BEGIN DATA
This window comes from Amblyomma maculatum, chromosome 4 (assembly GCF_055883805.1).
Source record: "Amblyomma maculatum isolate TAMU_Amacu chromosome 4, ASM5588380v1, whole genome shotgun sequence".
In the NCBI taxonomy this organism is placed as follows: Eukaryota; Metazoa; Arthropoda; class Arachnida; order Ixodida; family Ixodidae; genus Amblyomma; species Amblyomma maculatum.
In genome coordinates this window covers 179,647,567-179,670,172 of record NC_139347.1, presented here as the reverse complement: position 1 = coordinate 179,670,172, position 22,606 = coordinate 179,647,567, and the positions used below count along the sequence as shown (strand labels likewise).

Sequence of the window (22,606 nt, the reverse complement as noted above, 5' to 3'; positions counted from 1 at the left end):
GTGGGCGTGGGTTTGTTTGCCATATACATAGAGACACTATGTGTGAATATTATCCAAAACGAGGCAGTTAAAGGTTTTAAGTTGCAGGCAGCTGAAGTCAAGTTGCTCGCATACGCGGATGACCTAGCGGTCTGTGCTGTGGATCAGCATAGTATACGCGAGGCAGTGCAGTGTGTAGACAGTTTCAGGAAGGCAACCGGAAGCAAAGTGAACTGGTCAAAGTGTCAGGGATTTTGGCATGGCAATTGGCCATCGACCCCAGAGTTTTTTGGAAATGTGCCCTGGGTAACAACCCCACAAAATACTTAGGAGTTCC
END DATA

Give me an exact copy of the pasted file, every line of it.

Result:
This window comes from Amblyomma maculatum, chromosome 4 (assembly GCF_055883805.1).
Source record: "Amblyomma maculatum isolate TAMU_Amacu chromosome 4, ASM5588380v1, whole genome shotgun sequence".
In the NCBI taxonomy this organism is placed as follows: Eukaryota; Metazoa; Arthropoda; class Arachnida; order Ixodida; family Ixodidae; genus Amblyomma; species Amblyomma maculatum.
In genome coordinates this window covers 179,647,567-179,670,172 of record NC_139347.1, presented here as the reverse complement: position 1 = coordinate 179,670,172, position 22,606 = coordinate 179,647,567, and the positions used below count along the sequence as shown (strand labels likewise).

Sequence of the window (22,606 nt, the reverse complement as noted above, 5' to 3'; positions counted from 1 at the left end):
GTGGGCGTGGGTTTGTTTGCCATATACATAGAGACACTATGTGTGAATATTATCCAAAACGAGGCAGTTAAAGGTTTTAAGTTGCAGGCAGCTGAAGTCAAGTTGCTCGCATACGCGGATGACCTAGCGGTCTGTGCTGTGGATCAGCATAGTATACGCGAGGCAGTGCAGTGTGTAGACAGTTTCAGGAAGGCAACCGGAAGCAAAGTGAACTGGTCAAAGTGTCAGGGATTTTGGCATGGCAATTGGCCATCGACCCCAGAGTTTTTTGGAAATGTGCCCTGGGTAACAACCCCACAAAATACTTAGGAGTTCC